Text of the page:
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Raising workers' morale among priorities for Congress
Sunday May 18, 2014 7:45 PM, IANS

Raising the morale of party workers, ideological consolidation, policy revamp and a sustained grassroots campaign are among the measures being suggested by Congress leaders to revive the party's fortunes after its crushing defeat in the Lok Sabha polls.

In the immediate aftermath of the Congress's poll debacle, party leaders said a key reason for its shocking performance was that workers were not enthused sufficiently for the contest.

"It was as if we had lost the contest even before it began. It looked as if we were tired of ruling. Workers were not very enthused," said a party office bearer, wishing he not be identified.

Another party functionary said there was a disconnect between the party and the government during the last five years of the United Progressive Alliance rule and it affected the morale of workers.

"There was a constant complaint by workers that ministers did not meet them. The workers felt they were not given their due by the government," the functionary said.

A party general secretary, who also did not want to be quoted, said he met only a handful of ministers during the UPA-I government.

"I met a few ministers who had earlier held All India Congress Committee (AICC) assignments as I have a rapport with them. Many others did not seem inclined (to meet)," the leader told IANS.

Party leaders also said that workers did not feel free to express their thoughts before the top leaders.

The office bearer said signals from some party leaders that they did not want to contest the election did a lot of damage to the party's campaign.

"Digvijaya Singh should have contested against Sushma Swaraj in Vidisha. Leaders like P. Chidambaram, Kumari Selja should have also contested. It sent a message among the workers that you are losing the election... you are trying to run away (from the poll battle)," he said.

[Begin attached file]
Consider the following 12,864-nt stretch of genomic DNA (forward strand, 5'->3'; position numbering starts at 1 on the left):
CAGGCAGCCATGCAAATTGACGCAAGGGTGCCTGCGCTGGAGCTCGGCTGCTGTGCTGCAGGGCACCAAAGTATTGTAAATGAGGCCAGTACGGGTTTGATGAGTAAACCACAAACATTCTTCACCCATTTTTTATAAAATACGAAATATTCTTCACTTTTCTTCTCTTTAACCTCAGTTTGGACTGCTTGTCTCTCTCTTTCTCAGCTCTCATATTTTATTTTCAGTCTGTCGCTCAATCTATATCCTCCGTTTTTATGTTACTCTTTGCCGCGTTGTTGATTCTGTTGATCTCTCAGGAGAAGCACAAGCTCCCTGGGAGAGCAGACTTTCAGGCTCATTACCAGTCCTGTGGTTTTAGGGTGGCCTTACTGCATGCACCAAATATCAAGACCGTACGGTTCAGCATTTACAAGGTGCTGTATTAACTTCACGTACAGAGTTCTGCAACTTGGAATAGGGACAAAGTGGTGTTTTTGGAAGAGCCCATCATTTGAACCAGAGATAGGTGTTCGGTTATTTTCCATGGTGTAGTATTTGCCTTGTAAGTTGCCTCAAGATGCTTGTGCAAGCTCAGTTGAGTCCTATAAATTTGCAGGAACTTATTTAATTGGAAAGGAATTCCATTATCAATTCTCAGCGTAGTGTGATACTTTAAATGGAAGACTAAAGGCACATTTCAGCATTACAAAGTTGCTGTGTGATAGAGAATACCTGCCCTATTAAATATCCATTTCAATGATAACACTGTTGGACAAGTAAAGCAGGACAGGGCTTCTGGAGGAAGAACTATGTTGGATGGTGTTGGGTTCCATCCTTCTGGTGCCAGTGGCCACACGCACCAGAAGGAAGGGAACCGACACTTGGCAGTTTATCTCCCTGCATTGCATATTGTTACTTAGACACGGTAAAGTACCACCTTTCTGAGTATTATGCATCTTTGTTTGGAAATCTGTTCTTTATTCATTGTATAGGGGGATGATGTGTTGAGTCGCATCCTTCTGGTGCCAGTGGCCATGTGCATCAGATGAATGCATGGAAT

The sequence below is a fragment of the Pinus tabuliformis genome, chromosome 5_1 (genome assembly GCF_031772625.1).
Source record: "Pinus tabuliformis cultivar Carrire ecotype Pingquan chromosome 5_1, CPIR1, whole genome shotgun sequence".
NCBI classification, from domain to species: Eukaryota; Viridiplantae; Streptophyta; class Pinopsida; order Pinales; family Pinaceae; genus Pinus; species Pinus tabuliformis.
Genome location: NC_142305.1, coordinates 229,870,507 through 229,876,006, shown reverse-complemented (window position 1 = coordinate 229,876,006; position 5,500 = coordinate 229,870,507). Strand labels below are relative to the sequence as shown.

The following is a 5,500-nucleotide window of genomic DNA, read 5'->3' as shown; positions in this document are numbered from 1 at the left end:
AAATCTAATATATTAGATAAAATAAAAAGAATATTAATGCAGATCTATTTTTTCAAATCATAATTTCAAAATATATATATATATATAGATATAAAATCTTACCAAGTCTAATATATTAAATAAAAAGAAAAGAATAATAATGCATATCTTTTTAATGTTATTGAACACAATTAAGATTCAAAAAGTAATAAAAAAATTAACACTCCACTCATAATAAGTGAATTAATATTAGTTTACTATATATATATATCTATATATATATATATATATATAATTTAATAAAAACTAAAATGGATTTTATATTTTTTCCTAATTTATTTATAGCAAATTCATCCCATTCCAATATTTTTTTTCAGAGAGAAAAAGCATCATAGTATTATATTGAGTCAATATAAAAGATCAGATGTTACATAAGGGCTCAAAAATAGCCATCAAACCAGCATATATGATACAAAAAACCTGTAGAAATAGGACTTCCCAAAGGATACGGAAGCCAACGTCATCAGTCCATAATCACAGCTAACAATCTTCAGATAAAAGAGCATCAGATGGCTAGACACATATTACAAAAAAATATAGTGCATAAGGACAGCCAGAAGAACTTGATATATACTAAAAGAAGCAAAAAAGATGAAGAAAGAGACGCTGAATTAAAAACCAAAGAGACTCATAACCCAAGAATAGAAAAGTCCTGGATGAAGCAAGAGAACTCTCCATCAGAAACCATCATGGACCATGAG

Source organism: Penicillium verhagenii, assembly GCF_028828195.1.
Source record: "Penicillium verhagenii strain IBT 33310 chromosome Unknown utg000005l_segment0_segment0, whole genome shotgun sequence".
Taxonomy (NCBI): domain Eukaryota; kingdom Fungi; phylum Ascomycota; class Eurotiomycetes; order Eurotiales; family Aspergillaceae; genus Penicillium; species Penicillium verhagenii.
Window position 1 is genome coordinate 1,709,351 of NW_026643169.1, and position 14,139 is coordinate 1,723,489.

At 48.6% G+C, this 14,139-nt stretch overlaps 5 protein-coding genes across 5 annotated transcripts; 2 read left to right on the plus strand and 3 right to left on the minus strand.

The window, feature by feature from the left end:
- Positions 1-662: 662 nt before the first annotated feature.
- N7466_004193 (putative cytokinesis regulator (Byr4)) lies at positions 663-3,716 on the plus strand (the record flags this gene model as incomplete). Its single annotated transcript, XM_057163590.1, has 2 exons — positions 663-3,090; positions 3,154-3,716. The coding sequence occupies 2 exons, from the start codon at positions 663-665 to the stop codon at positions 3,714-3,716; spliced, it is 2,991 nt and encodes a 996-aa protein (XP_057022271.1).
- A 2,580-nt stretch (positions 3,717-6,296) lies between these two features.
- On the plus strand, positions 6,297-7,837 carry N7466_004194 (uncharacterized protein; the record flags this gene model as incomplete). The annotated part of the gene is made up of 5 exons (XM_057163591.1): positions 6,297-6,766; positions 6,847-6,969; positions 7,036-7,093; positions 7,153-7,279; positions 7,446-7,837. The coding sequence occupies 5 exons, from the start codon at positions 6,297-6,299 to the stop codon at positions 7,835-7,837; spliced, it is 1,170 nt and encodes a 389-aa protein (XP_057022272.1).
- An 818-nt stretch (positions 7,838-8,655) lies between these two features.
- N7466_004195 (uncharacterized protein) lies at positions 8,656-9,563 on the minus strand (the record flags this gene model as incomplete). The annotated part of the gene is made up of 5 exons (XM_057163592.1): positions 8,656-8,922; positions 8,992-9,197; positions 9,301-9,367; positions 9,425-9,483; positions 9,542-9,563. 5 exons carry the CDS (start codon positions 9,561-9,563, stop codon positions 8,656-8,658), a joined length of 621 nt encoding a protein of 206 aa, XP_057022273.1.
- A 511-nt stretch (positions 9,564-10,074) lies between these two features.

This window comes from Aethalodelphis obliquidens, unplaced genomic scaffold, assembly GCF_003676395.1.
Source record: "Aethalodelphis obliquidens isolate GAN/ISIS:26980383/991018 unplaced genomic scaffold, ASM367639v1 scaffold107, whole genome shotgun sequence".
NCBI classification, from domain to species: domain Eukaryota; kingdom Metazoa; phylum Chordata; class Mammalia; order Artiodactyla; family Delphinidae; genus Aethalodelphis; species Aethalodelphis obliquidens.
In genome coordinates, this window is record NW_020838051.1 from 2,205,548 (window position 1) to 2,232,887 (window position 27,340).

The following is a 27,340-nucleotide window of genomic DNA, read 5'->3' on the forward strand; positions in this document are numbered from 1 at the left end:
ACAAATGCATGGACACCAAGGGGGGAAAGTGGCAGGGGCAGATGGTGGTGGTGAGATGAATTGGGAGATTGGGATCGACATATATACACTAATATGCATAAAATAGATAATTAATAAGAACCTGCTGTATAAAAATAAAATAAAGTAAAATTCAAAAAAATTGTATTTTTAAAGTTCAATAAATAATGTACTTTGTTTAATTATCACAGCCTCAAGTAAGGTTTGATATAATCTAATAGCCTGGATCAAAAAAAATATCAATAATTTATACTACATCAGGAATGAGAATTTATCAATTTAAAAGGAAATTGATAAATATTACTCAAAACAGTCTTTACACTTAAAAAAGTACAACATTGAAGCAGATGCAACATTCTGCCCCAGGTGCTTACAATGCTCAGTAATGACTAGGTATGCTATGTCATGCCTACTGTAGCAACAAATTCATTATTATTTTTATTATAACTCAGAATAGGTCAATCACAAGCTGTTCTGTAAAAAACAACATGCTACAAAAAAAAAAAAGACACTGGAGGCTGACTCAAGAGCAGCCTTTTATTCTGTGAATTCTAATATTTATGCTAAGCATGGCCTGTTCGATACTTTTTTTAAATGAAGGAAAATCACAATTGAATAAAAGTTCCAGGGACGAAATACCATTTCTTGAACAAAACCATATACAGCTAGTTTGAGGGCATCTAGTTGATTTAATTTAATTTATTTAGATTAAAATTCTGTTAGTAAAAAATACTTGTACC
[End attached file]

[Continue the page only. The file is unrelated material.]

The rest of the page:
The disappointing results are also likely to lead to criticism of party vice president Rahul Gandhi's much publicised efforts at ushering in internal democracy in the party due to a feeling among sections that it has not produced the desired results.

Rahul Gandhi had started a process of direct elections to the Youth Congress and the National Students' Union of India (NSUI). He had also initiated the process of selecting candidates through primaries but all the candidates chosen through this process lost in the Lok Sabha polls.

"I think direct elections to the NSUI and Youth Congress should be stopped. Congress is a movement," the party office-bearer said.

He added that the leaders thrown up by direct elections seem to be lacking an appetite for aggressive politics.

The party leader said Rahul Gandhi had nice ideas but some of them "are not very practical".

"Whether an idea succeeds or not, he wants to see through his own experience," the leader said.

Another party member said the Youth Congress, which is a key frontal organisation of the party, and the NSUI, the party's students wing, did not appear to have given an edge to the Congress's election effort.

"They are supposed to be the most vibrant organisations of the party. There was failure (on their part)," the member said.

Party leaders also said there was a need to strengthen the party's ideological moorings at the grassroots in the wake of the Bharatiya Janata Party expanding its base and getting absolute majority in the Lok Sabha for the first time.

The BJP won 282 seats while the Congress could get only 44, its lowest tally in any parliamentary election so far.

Congress leader Girija Vyas, who lost the Lok Sabha election from Chittorgarh in Rajasthan, said the party will have to work "very hard" at the grassroots for its revival.

"I remember that we worked continuously at the grassroots for days and months after the party's defeat in the 1977 election," Vyas told IANS.

Another leader said the party "needs to go back to the grassroots and re-establish the connect with the masses".

He said the middle classes were not enthused by the constant stress by the Congress on welfare schemes for the poor.

"The middle class felt that money was taken from them in the form of taxes and was being handed out to the poor in an unproductive way in the form of doles," the leader said.

Party leaders said corruption was a major issue during the election and the party could not communicate its viewpoint on several issues effectively.

They said issues of price rise and inflation cost the party dear in the election as women turned against the Congress in large numbers.

They said the party also could not create a buzz among the youth.

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